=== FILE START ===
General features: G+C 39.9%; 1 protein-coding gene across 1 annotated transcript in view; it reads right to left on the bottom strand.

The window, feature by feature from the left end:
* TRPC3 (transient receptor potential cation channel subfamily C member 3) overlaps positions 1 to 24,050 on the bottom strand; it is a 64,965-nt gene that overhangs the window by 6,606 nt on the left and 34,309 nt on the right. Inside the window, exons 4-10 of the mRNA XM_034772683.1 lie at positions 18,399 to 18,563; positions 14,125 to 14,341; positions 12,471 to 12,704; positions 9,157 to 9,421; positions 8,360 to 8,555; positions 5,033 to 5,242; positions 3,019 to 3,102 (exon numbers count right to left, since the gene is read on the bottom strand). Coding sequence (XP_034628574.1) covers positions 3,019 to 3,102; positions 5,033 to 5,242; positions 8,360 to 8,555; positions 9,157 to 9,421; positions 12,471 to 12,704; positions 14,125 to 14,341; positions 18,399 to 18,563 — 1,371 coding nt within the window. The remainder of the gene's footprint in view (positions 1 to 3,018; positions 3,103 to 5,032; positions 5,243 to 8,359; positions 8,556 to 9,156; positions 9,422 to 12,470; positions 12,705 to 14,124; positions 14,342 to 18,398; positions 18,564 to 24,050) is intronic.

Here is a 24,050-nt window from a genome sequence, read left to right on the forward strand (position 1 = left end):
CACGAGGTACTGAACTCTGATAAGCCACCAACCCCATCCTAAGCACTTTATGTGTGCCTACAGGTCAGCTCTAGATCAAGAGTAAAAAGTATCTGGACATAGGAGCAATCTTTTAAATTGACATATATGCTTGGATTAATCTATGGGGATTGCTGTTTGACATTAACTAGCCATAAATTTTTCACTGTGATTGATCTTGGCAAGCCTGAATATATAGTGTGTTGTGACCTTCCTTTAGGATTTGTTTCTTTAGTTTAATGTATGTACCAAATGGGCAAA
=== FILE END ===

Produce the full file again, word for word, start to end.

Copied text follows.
General features: G+C 39.9%; 1 protein-coding gene across 1 annotated transcript in view; it reads right to left on the bottom strand.

The window, feature by feature from the left end:
* TRPC3 (transient receptor potential cation channel subfamily C member 3) overlaps positions 1 to 24,050 on the bottom strand; it is a 64,965-nt gene that overhangs the window by 6,606 nt on the left and 34,309 nt on the right. Inside the window, exons 4-10 of the mRNA XM_034772683.1 lie at positions 18,399 to 18,563; positions 14,125 to 14,341; positions 12,471 to 12,704; positions 9,157 to 9,421; positions 8,360 to 8,555; positions 5,033 to 5,242; positions 3,019 to 3,102 (exon numbers count right to left, since the gene is read on the bottom strand). Coding sequence (XP_034628574.1) covers positions 3,019 to 3,102; positions 5,033 to 5,242; positions 8,360 to 8,555; positions 9,157 to 9,421; positions 12,471 to 12,704; positions 14,125 to 14,341; positions 18,399 to 18,563 — 1,371 coding nt within the window. The remainder of the gene's footprint in view (positions 1 to 3,018; positions 3,103 to 5,032; positions 5,243 to 8,359; positions 8,556 to 9,156; positions 9,422 to 12,470; positions 12,705 to 14,124; positions 14,342 to 18,398; positions 18,564 to 24,050) is intronic.

Here is a 24,050-nt window from a genome sequence, read left to right on the forward strand (position 1 = left end):
CACGAGGTACTGAACTCTGATAAGCCACCAACCCCATCCTAAGCACTTTATGTGTGCCTACAGGTCAGCTCTAGATCAAGAGTAAAAAGTATCTGGACATAGGAGCAATCTTTTAAATTGACATATATGCTTGGATTAATCTATGGGGATTGCTGTTTGACATTAACTAGCCATAAATTTTTCACTGTGATTGATCTTGGCAAGCCTGAATATATAGTGTGTTGTGACCTTCCTTTAGGATTTGTTTCTTTAGTTTAATGTATGTACCAAATGGGCAAA